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What you need to know about the latest news from Pfizer on its COVID-19 vaccine

Under an expected emergency approval, millions of at-risk people could receive it by year’s end.

Pfizer said it expects to produce up to 50 million vaccines this year and up to 1.3 billion doses by the end of 2021.
Pfizer said it expects to produce up to 50 million vaccines this year and up to 1.3 billion doses by the end of 2021.Eva Marie Uzcategui/Bloomberg

Pfizer said Wednesday that its experimental COVID-19 vaccine appeared to be 95 percent effective in warding off the illness that’s surging around the world, a remarkable showing for the first set of complete results from a late-stage clinical trial.

The pharmaceutical giant, which has a large presence in Massachusetts, said it expects to apply to the Food and Drug Administration for the first emergency use authorization of a coronavirus vaccine “within days.”

Here’s a rundown on the latest developments:

Didn’t Pfizer last week say its vaccine was more than 90 percent effective?

Yes, but that was an interim analysis based on 94 confirmed cases of COVID-19 diagnosed among a pool of 43,538 participants. (Half got the vaccine while the other half received placebos.) On Wednesday, Pfizer said it reached 170 confirmed cases, surpassing the required threshold of 164 cases to judge the effectiveness of the two-dose vaccine. Of those 170 cases, 162 were among recipients of a placebo, compared with only 8 eight cases among recipients of the vaccine, which accounts for the 95 percent figure.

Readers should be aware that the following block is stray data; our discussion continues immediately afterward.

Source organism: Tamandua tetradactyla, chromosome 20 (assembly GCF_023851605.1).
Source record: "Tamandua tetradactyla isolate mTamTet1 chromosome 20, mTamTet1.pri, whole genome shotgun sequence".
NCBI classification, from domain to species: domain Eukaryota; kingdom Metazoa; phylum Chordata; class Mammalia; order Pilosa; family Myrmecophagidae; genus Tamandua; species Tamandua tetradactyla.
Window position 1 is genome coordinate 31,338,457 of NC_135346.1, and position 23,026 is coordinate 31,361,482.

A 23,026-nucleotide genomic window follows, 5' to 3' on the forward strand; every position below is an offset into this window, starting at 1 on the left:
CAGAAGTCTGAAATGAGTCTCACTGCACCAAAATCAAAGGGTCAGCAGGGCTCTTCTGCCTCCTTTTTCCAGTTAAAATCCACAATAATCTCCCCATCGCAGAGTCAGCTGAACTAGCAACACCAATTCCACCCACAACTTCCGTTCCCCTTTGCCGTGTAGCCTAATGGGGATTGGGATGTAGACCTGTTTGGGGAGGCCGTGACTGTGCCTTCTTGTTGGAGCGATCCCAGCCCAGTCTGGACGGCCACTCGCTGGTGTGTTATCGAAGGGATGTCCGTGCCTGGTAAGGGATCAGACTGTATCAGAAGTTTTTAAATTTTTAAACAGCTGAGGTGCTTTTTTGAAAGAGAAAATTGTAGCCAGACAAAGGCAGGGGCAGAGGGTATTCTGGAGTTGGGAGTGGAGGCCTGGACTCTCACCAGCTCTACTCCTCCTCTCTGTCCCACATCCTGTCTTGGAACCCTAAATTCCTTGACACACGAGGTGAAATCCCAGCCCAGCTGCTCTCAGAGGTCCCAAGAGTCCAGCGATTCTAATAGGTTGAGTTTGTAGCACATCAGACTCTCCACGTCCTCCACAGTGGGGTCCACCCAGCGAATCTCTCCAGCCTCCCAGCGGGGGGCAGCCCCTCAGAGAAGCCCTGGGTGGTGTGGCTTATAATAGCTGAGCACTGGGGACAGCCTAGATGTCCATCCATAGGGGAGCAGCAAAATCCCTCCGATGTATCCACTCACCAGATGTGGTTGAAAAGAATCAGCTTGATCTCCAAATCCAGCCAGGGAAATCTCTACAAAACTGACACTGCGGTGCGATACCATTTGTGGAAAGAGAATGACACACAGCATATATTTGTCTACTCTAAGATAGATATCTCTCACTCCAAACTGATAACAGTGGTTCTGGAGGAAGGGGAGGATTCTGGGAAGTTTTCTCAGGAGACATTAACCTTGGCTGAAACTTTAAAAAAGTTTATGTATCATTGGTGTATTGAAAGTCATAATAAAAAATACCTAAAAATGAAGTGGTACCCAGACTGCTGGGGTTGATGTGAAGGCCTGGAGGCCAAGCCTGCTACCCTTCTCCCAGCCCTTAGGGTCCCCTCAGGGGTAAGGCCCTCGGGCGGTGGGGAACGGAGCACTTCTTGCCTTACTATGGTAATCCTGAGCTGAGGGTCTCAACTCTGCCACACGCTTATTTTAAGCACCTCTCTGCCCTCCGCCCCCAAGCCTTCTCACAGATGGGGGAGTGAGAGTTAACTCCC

Was there other encouraging news from Pfizer?

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Yes. The vaccine appeared to be strikingly effective regardless of the age, gender, race, and ethnicity of volunteers. In perhaps the most promising finding, the vaccine appeared to be more than 94 percent effective in people over age 65, who have been among those most likely to become severely ill. “It’s great they highlighted the response in the elderly,” Alan Carr, an analyst at Needham & Co, said in an e-mail to the Globe. “Very reassuring.” There were 10 severe cases diagnosed in the Pfizer trial, and only one occurred in the vaccinated group.

How does all of that compare with the results that Cambridge-based Moderna released for its vaccine on Monday?

They’re very similar. Moderna has been fast on the heels of Pfizer and its German partner, BioNTech. In a late-stage trial of its own, Moderna released interim results based on the first 95 confirmed cases of COVID-19 among volunteers who received two shots of its vaccine. Only five of the 95 people diagnosed with the illness had gotten the vaccine. The other 90 cases occurred in recipients of the placebo. That indicates the Moderna vaccine has an efficacy rate of 94.5 percent. Eleven of the 95 people diagnosed with COVID-19 in Moderna’s snapshot had severe cases of the illness. All 11 occurred in the placebo group. “I expect both vaccines to be in demand,” Carr wrote.

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When might people start getting vaccinated?